Babylon was once a thriving, splendorous city of the ancient world, home to hundreds of thousands of people and ruled by such famed historic leaders as Hammurabi and Nebuchadnezzar. Today, visitors to the site might have a hard time picturing its illustrious history; much of the ruins, located in modern-day Iraq, are unexcavated, and the area has sustained considerable damage from human development, ill-advised restoration efforts and conflict. But in a major nod to Babylon’s cultural importance, the ancient city was recently added to Unesco’s World Heritage List, along with 28 other sites.
Launched in 1978, the list now includes more than 1,100 sites of “cultural and natural heritage ... considered to be of outstanding value to humanity.” This year’s additions can be found around the world, include both developed and natural landscapes, and range from locations that are thousands of years old to relatively modern additions.
Among them are the ancient metallurgy sites of Burkina Faso, which boast a history of iron production dating back to the 8th century B.C.; Iceland’s Vatnajökull National Park, a spectacular swath of land comprised of canyons, river systems and subglacial volcanoes; Le Colline del Prosecco di Conegliano e Valdobbiadene, a historic wine-growing region in Italy; and Jaipur, an 18th-century city in India that is famed for its majestic architecture. Eight buildings by the iconic American architect Frank Lloyd Wright, including the Guggenheim Museum in New York City, were also added to the list.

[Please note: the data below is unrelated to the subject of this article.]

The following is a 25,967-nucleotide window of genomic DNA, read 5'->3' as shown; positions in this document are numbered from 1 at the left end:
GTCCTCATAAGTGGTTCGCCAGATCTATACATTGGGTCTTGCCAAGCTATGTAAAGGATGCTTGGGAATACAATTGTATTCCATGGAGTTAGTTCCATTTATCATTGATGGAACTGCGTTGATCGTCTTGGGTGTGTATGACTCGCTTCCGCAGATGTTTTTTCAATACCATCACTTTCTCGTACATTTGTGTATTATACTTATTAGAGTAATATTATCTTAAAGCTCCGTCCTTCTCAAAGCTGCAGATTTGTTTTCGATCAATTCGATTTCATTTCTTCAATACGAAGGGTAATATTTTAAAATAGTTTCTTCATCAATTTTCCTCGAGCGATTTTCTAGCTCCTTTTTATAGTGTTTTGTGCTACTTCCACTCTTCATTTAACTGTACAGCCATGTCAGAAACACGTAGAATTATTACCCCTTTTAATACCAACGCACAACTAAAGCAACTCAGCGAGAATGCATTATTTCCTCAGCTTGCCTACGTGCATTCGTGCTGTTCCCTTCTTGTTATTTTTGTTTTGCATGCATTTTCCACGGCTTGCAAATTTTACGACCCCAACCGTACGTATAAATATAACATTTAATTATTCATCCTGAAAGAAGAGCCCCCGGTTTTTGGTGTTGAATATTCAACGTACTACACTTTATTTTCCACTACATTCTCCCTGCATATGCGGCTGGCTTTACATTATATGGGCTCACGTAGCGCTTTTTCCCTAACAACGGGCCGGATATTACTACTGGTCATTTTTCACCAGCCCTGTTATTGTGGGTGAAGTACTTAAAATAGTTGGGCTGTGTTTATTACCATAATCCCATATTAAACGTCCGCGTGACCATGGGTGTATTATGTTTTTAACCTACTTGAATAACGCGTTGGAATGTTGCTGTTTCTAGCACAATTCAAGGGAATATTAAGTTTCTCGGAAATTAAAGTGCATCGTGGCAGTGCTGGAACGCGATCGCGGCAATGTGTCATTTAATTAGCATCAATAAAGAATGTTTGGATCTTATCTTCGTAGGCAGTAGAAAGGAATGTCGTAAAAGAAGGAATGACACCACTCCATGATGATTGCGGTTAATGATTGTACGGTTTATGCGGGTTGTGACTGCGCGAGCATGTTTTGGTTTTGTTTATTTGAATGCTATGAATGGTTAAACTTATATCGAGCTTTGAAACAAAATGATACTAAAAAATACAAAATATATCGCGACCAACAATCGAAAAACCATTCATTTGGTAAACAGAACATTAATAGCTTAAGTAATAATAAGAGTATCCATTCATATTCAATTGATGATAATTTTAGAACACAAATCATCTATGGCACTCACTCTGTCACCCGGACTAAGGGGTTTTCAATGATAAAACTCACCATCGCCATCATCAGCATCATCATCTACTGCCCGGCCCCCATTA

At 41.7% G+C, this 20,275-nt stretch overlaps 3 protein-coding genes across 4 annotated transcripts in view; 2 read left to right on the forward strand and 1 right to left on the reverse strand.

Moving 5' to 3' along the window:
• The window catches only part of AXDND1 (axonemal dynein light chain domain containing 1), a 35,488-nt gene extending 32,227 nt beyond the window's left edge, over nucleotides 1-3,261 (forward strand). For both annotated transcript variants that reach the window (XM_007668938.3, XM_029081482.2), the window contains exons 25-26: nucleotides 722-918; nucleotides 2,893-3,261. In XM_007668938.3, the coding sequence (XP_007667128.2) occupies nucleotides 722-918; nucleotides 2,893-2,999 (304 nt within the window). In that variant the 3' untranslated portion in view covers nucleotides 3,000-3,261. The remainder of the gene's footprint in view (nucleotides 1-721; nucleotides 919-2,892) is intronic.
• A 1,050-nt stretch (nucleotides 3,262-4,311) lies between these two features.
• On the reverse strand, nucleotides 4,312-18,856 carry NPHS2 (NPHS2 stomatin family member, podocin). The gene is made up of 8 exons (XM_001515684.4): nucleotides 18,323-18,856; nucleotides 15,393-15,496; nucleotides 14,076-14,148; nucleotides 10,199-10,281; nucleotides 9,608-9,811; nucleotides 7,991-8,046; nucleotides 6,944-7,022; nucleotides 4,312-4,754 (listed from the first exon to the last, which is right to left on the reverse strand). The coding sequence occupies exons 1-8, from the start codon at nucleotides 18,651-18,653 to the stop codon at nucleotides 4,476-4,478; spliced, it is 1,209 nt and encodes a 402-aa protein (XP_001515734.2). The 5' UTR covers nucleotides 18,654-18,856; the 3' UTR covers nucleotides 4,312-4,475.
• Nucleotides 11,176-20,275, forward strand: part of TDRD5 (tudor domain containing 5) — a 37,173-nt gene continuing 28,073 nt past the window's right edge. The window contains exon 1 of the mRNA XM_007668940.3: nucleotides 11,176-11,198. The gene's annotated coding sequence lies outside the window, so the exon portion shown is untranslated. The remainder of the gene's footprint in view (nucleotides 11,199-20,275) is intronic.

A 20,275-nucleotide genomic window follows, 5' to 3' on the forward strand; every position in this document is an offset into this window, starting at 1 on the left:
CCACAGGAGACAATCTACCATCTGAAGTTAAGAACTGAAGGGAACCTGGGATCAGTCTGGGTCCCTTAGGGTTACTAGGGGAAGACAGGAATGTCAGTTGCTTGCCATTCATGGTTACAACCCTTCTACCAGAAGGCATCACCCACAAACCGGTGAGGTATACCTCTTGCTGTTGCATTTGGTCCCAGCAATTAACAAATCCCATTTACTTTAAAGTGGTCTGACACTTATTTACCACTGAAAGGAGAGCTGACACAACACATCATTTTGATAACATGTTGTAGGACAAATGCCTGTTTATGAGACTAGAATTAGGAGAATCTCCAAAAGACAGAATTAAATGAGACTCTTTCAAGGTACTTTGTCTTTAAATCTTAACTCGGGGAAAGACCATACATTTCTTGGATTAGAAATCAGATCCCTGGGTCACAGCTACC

To qualify for World Heritage status, sites must meet at least one of ten selection criteria, and securing the coveted designation can be hard work. The Frank Lloyd Wright Foundation, for instance, said it took 15 years of “extensive, collaborative efforts” to complete the nomination process. Financial assistance is available to sites on the World Heritage List, particularly to those that are threatened. But for the most part, the designation is honorary, conferring prestige that “often helps raise awareness among citizens and governments for heritage preservation,” according to Unesco.
A nomination could fall through if Unesco feels that a country needs more time to bolster its management plan for a given site; according to Iliana Magra of the New York Times, that was the case this year for Jamaica’s Underwater City of Port Royal, also known as the Sunken Pirate City due to its history as a swashbucklers’ hub. Babylon, a major historic site, has only now been included on the Heritage List because in the past “it hasn’t been treated very well,” writes NPR’s Jane Arraf.
In the 1980s, Saddam Hussein razed a large part of the city to build a replica on top of the original ruins. Later, he built a palace for himself on another part of the site. The U.S. invasion of Iraq brought further damage; according to NPR’s Bobby Allyn, military helicopters landed on the remains of the ancient city and heavy vehicles drove over its ruins.
Iraqi authorities hope that the site’s new World Heritage status will help draw tourists to the country—something officials have been trying to do in the wake of Iraq’s victory over the Islamic State. And for everyday Iraqis, news of the World Heritage designation was cause for celebration.
“People are out and about town, riding in their cars, being happy and glad that they're Iraqi,” Jeff Allen, program director of the World Monuments Fund, tells NPR. “And that's a wonderful thing that this is doing for them.”